Does Christianity Borrow from Other Cultures?
Egyptian mummy

Dear Pastor Andy, why is it that Christians are unaware that the bible’s ideas are simply plagiarized from other sources? For example, the Ten Commandments were mostly adapted from the Egyptian Book of the Dead; Also, the virgin birth, the 12 disciples, the death and resurrection all comes from other religions; Christmas and Easter were pagan holidays until Christianity ‘borrowed’ them. What makes Christianity true?

My Reply: I’ve heard your suggestions before, but the reason for the similarities is not because Christianity (or pre-Judaism at the time) stole them from others, but because they were all connected culturally. In fact, we can back up the Bible and its recorded events because such have been discovered in archeological digs, both in Israel and their neighbors’ lands.

I’ll admit, I don’t know much about the Egyptian Book of the Dead, so to answer your question, I decided to look into it. According to one website, though the Egyptian Book of the Dead is said to have been written about 1500 B.C., about 100 years before the Mosaic Law, its instructions were specifically used for the dead Pharaohs, not the people. It also says that there were many Books of the Dead, all unique, specifically for each king or queen.

Another website, which is all about the Book of the Dead, says that it “was not an Egyptian Bible”. In fact, it mentions that though the Bible and the Koran talk much about a single deity, as well as the basis of our faith, the nature of our deity, man’s responsibilities and obligations towards Him, a moral code, etc., the Book of the Dead only talks about the afterlife. In fact, its point has nothing to do with the living, nor does it tell them how to conduct themselves in order to please their deities or any form of religion, but just to assist the king or queen of that time in the next world. To agree with the previous site, it’s said that the Book of the Dead was also a collection of texts that one could choose, based on their religious views at the time. With that in mind, it’s important to recognize that the Egyptian Book of the Dead was to be used for, as the title of the book says, the dead.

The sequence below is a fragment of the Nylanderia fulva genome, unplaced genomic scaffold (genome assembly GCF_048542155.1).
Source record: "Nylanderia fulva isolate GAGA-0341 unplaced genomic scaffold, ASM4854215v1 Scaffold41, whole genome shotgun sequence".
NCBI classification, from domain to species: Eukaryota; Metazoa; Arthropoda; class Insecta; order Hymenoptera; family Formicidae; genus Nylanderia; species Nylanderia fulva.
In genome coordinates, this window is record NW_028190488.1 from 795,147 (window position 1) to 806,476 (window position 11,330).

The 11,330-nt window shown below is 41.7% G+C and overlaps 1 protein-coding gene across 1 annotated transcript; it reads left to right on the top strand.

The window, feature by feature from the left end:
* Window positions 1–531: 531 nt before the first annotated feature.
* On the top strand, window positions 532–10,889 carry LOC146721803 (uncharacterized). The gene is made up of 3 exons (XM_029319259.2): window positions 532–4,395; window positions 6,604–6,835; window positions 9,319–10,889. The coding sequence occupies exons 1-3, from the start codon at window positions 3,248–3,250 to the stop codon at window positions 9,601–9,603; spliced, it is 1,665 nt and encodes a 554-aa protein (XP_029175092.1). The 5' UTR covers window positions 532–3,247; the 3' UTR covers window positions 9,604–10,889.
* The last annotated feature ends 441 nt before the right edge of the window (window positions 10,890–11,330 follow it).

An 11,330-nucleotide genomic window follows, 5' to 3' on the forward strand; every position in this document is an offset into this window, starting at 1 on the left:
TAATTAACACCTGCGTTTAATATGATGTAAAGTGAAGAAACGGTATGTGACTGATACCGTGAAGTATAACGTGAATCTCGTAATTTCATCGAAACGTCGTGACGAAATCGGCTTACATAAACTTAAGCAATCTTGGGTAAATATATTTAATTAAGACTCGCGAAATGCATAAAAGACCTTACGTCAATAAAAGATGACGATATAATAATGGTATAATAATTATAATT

The Mosaic Law, however, though written later (between 1445-1405 B.C.), was delivered and written for the sake of the living, not the dead. Its purpose was for God’s people to recognize what God considers sin and appropriate behavior from a people that would resemble and represent Him. It would also reveal to them when they sinned so that they would reconcile with God for the sin, versus continuing in it, or being unaware of it. However, the Mosaic Law was written to be temporary, preparing God’s people for His coming, His promised Messiah, who would then fulfill the Law.

Unlike the Book of the Dead, the Mosaic Law is also Canonical, meaning that there’s only one version of it, once and for all. You can’t choose which parts you want to follow (although, many who consider themselves Jews or Christians try to), and the rules don’t change with the times, for God is the same in the past, present, and future, since He’s not bound to time, as we are.

You could say that Christianity stole Christmas and Easter’s dates, but that’s simply not true, either. For instance, you’ll notice that Easter isn’t always on the same date (sometimes it’s even in March!). That’s because it’s always in line with the dates of the Jewish Passover. It’s always on a Sunday because we celebrate it in sync with the fact that Jesus was arrested on a Thursday, killed on a Friday (before sundown), and raised on a Sunday.

And for Christmas, according to the Biblical Archaeology Society, the notion that that it borrowed December 25th from a pagan holiday has some holes in it. Check out this link for more understanding on the dating of both Easter and Christmas – great stuff!

Now granted, I will admit that I have also seen many common events among the religions, but one that we can’t deny is Jesus’ full-body resurrection, for:

  1. Jesus was risen 3 days later, body and all, and never died again. Even though the Muslims reject Jesus’ death and resurrection, they do acknowledge that Jesus rose up into the clouds; and though the Jews reject Jesus as the Messiah, or anything more than a guy who lived at that time, they do acknowledge that He lived; We also have much secular and early Christian literature that gives evidence to Jesus. Plus, anybody else who is said to have resurrected from the dead in history, died again at a later date for good.
  2. Jesus’ death was to free us from our sins. Everybody else who is said to have been raised from the dead didn’t do so for the sake of mankind, but for themselves. Also, no one other than Jesus took our sins from us when they died or were resurrected, for only God can do that, and Jesus is God.

Good questions!
For more information about such topics, I would highly suggest checking out:

  • Josh McDowell: “More than a Carpenter”
  • Lee Strobel: “The Case for Christ” (or also “the Case for Christmas” and “The Case for Easter”)
  • Christian Apologetics and Research Ministry
  • The websites I linked above

—Pastor Andy G.

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